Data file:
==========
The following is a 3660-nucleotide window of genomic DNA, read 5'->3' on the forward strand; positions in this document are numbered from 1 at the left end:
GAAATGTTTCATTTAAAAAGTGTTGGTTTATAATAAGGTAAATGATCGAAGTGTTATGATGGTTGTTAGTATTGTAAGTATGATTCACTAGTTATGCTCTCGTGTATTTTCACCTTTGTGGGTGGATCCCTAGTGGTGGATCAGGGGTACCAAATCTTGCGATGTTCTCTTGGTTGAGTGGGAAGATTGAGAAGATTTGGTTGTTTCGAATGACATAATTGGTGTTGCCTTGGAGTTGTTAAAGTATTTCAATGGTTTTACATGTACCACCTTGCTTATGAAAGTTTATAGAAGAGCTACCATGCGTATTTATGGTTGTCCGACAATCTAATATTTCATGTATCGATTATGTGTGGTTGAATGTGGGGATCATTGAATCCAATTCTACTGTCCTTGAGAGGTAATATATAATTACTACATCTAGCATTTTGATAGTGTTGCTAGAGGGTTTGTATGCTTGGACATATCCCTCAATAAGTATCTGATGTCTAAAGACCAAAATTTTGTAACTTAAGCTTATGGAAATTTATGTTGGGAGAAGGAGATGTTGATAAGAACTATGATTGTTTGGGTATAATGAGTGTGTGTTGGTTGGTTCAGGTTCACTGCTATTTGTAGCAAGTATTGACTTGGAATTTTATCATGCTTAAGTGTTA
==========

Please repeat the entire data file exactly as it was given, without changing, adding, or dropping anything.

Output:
The following is a 3660-nucleotide window of genomic DNA, read 5'->3' on the forward strand; positions in this document are numbered from 1 at the left end:
GAAATGTTTCATTTAAAAAGTGTTGGTTTATAATAAGGTAAATGATCGAAGTGTTATGATGGTTGTTAGTATTGTAAGTATGATTCACTAGTTATGCTCTCGTGTATTTTCACCTTTGTGGGTGGATCCCTAGTGGTGGATCAGGGGTACCAAATCTTGCGATGTTCTCTTGGTTGAGTGGGAAGATTGAGAAGATTTGGTTGTTTCGAATGACATAATTGGTGTTGCCTTGGAGTTGTTAAAGTATTTCAATGGTTTTACATGTACCACCTTGCTTATGAAAGTTTATAGAAGAGCTACCATGCGTATTTATGGTTGTCCGACAATCTAATATTTCATGTATCGATTATGTGTGGTTGAATGTGGGGATCATTGAATCCAATTCTACTGTCCTTGAGAGGTAATATATAATTACTACATCTAGCATTTTGATAGTGTTGCTAGAGGGTTTGTATGCTTGGACATATCCCTCAATAAGTATCTGATGTCTAAAGACCAAAATTTTGTAACTTAAGCTTATGGAAATTTATGTTGGGAGAAGGAGATGTTGATAAGAACTATGATTGTTTGGGTATAATGAGTGTGTGTTGGTTGGTTCAGGTTCACTGCTATTTGTAGCAAGTATTGACTTGGAATTTTATCATGCTTAAGTGTTA